As a little girl I sat beside my mother as she wrote letters to Aunt Dorothy in California - her big sister. Mommy must have told me stories but I don't really remember any. I just imagined her as a movie star and drew a picture of how I thought she might look.
In the summer of '67, a year after my mother died, we traveled west and stopped to see her. The instant I saw her I said, "you look just like my mommy" and she did. Her eyes, her nose, the way she moved and the quiet way she spoke. Through the years she wrote, nearly always sent Dates for Christmas and she moved from place to place with her husband Gordon, that I never met - even during that visit.
Each time she moved, Grandma made certain I knew and encouraged me to write. I did. Somehow, without saying outright, Grandma let me know that Aunt Dorothy struggled somehow with life. About 20 years passed, Grandma was gone and I learned that Aunt Dorothy had come back to Pennsylvania close to home. This time, she somehow found me living across the state.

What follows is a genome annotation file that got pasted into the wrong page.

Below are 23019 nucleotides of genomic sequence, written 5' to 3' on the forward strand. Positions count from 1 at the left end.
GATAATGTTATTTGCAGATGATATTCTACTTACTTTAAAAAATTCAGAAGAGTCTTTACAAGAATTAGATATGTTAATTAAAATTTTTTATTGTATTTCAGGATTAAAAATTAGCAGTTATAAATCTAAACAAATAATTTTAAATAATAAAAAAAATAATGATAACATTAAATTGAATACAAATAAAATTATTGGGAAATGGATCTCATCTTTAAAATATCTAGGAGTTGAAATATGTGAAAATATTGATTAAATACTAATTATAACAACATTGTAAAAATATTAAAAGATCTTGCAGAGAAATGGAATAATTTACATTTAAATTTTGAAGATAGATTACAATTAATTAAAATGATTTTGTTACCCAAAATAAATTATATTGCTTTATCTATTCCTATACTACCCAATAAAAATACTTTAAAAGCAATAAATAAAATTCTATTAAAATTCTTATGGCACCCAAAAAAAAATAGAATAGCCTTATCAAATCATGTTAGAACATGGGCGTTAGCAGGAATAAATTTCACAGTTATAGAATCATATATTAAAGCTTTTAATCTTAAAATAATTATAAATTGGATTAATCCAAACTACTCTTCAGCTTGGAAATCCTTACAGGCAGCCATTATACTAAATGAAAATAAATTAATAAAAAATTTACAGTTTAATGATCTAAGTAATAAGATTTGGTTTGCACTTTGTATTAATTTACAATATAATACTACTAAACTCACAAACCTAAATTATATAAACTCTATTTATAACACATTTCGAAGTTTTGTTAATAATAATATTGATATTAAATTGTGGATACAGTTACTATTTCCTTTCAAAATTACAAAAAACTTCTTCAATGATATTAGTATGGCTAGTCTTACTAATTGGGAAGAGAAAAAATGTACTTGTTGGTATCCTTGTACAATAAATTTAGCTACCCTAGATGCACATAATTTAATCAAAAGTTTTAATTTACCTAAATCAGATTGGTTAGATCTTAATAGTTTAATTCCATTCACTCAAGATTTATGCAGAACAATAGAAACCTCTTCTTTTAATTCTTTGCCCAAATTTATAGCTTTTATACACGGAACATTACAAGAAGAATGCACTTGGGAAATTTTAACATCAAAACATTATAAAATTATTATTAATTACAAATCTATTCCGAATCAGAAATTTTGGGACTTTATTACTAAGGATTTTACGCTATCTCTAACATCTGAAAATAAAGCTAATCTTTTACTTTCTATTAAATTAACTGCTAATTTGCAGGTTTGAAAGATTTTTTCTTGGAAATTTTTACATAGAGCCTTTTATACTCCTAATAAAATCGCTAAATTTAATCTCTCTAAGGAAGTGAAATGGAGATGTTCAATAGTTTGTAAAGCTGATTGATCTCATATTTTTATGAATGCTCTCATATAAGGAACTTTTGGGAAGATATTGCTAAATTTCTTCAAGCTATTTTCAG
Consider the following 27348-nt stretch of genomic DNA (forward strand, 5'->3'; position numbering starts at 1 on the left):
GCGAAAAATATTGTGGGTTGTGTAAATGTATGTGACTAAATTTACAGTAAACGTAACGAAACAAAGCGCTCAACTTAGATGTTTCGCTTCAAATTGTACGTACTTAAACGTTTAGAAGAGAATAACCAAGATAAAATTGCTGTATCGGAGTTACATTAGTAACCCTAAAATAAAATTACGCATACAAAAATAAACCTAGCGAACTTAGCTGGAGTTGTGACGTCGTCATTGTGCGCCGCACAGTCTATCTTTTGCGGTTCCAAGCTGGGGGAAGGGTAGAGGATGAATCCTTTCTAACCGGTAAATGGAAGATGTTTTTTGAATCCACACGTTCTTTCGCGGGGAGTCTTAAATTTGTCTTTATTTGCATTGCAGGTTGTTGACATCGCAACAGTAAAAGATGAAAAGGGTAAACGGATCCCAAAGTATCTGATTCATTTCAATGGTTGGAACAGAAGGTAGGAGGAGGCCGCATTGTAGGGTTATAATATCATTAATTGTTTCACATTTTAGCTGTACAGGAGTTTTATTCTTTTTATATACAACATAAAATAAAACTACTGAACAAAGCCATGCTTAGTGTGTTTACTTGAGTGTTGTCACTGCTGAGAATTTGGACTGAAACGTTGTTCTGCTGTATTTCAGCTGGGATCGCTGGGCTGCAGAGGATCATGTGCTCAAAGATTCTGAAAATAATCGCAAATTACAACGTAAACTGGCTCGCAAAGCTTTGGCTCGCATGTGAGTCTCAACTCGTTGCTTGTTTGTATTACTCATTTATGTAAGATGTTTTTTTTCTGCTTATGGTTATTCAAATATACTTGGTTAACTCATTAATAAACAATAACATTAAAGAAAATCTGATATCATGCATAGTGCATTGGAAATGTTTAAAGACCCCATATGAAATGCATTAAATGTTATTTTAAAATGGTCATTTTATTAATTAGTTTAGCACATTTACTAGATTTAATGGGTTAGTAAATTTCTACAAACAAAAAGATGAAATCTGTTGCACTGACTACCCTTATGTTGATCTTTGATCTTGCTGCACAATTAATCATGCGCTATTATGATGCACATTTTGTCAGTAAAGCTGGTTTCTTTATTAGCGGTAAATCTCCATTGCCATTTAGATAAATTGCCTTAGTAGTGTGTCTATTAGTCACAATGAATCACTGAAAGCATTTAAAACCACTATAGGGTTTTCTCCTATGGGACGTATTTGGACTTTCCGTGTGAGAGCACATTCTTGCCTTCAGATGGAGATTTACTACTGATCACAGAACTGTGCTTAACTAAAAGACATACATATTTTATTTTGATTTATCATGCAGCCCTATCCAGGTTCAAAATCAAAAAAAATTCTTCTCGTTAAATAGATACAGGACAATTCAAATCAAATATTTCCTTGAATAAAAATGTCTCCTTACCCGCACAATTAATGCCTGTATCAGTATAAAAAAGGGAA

We wrote and I sent audio recordings of stories for her about my travels. Soon, I too moved closer to home and we planned to meet at the group home she now made home. I sat waiting for her to come out not knowing what she now looked like. A little grey haired woman passed. 'Aunt Dorothy' I wondered, but no - she passed on by. And then she emerged with a huge smile and dancing brown eyes. "Who do I look like now?" she asked. It took my breath away and I could not stop tears. "You look just like Grandma," I said. As we hugged, I knew I was holding Mommy and Grandma all at once.
She pulled out the picture I had drawn of her so many years before. "I didn't wear glasses." she laughed. And she said she played my audio recordings over and over for everyone.
Over the next few years we spent precious but too little time together. She did indeed struggle with life. She helped me understand some things and left too soon. I miss her but often know she remains with me. I look a lot like her and Mommy and Grandma. I talk a lot like them and hope I walk a lot like them. I don't struggle with life in exactly the same way Aunt Dorothy did, but I believe I understand the heart of life's questions that tortured her. She was a gentle soul in a not so gentle world.